SCA is not required for:
- Businesses that are not located in a PSD2 country (the EEA, Monaco, and the UK).
- Businesses that are located in a PSD2 country, but don't have customers in any of the PSD2 countries.
- If a business is located in a PSD2 country and has customers both within and outside the PSD2 countries, then SCA only applies to payments made for customers within a PSD2 country.
- Zero-value authorizations for card validation.
Zero-value authorizations to set up merchant-initiated transactions, for example subscriptions, do require SCA.
- Point-of-sale payments made with a secure payment terminal. SCA applies to online payments, that is, payments where the shopper is not present in person. As such, point-of-sale payments do not fall under the scope of SCA.
- Out-of-scope transactions
Out-of-scope transactions are transactions not covered by the PSD2 mandate. The issuing bank will not apply any strong authentication and guarantees that shoppers will not be presented with an authentication challenge, unless you specifically ask for 3D Secure in your payment request.
Out-of-scope transactions include:
- Interregional transactions: Payments where the card was issued outside of Europe or where the country you are acquiring from is outside of Europe. Some European issuing banks are expected to require SCA anyway even if a payment is acquired outside of Europe.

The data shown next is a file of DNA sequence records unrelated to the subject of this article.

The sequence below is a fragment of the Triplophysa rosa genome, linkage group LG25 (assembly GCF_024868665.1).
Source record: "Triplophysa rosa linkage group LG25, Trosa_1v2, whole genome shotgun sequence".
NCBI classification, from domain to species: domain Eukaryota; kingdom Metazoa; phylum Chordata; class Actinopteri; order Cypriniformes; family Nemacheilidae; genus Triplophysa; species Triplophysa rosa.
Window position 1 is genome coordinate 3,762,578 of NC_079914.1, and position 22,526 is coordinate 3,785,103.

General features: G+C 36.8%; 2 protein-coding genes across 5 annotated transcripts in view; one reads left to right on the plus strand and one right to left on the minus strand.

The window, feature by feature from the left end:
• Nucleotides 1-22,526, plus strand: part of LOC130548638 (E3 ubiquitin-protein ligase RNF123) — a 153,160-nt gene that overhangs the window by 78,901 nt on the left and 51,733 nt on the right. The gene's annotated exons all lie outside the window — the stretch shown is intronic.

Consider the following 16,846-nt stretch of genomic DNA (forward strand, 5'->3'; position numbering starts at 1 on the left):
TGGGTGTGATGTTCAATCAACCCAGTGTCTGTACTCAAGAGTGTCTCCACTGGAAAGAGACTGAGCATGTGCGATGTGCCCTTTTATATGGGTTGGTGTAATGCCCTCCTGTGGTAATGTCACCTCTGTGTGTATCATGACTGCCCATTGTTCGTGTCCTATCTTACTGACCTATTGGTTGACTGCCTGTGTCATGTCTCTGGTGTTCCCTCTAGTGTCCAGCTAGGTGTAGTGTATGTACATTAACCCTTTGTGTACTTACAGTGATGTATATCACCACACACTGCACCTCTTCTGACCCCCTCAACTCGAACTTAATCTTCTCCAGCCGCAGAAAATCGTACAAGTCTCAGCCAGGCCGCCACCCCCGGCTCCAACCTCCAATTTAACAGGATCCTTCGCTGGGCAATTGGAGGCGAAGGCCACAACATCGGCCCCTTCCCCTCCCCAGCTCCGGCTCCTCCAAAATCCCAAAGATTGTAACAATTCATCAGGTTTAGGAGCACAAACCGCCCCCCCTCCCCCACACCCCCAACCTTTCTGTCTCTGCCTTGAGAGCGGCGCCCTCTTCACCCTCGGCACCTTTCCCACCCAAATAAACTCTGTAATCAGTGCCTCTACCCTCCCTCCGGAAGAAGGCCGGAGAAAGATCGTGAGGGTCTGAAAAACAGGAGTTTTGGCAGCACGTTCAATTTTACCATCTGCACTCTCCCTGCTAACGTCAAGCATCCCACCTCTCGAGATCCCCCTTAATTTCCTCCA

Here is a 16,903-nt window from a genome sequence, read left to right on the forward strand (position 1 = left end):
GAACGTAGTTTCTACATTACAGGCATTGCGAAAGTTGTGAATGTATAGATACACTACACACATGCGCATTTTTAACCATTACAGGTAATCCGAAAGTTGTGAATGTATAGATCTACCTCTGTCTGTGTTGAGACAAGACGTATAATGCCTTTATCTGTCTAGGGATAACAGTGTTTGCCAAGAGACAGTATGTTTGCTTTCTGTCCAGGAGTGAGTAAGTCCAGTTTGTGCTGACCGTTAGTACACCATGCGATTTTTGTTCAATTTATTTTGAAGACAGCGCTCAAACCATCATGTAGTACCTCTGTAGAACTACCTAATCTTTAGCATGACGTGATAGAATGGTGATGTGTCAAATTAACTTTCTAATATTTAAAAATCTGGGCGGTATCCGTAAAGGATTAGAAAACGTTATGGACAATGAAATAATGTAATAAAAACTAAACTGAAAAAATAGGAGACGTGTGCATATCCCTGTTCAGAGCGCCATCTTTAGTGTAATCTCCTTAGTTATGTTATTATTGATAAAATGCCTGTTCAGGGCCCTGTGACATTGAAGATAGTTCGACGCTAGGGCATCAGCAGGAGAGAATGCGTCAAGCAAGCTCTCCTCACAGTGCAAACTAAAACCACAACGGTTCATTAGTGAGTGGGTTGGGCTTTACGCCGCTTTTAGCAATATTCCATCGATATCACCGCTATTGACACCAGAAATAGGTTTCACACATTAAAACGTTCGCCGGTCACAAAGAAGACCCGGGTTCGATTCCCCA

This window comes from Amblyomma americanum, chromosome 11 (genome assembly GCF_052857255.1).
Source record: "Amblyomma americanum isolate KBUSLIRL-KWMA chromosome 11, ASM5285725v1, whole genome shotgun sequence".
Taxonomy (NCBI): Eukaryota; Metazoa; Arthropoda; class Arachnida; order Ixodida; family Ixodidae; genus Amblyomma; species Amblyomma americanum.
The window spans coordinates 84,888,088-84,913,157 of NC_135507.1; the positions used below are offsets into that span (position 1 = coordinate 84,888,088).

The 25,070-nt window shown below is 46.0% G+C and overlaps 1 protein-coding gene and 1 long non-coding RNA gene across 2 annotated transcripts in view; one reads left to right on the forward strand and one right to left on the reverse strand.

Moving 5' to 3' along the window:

- Merchant-Initiated Transactions (MIT) and Direct Debits: A payment or a series of payments with fixed or variable amounts that the merchant performs without direct involvement of the shopper. Examples are subscriptions, automatic account top-ups, and installments. The initial transaction should have gone through SCA and the shopper should have agreed to the terms and conditions of the succeeding MITs. To ensure that your transaction is accurately classified as MIT, see SCA requirements based on business models for more information on MIT implementation. Authorisation adjustments are also considered MIT.
- Mail Order and Telephone Orders (MOTO): MOTO transactions are not considered to be electronic payments, so these are out of the scope of the regulation.
- Anonymous cards: This type of cards can only be identified by the issuing bank. For example, anonymous prepaid cards.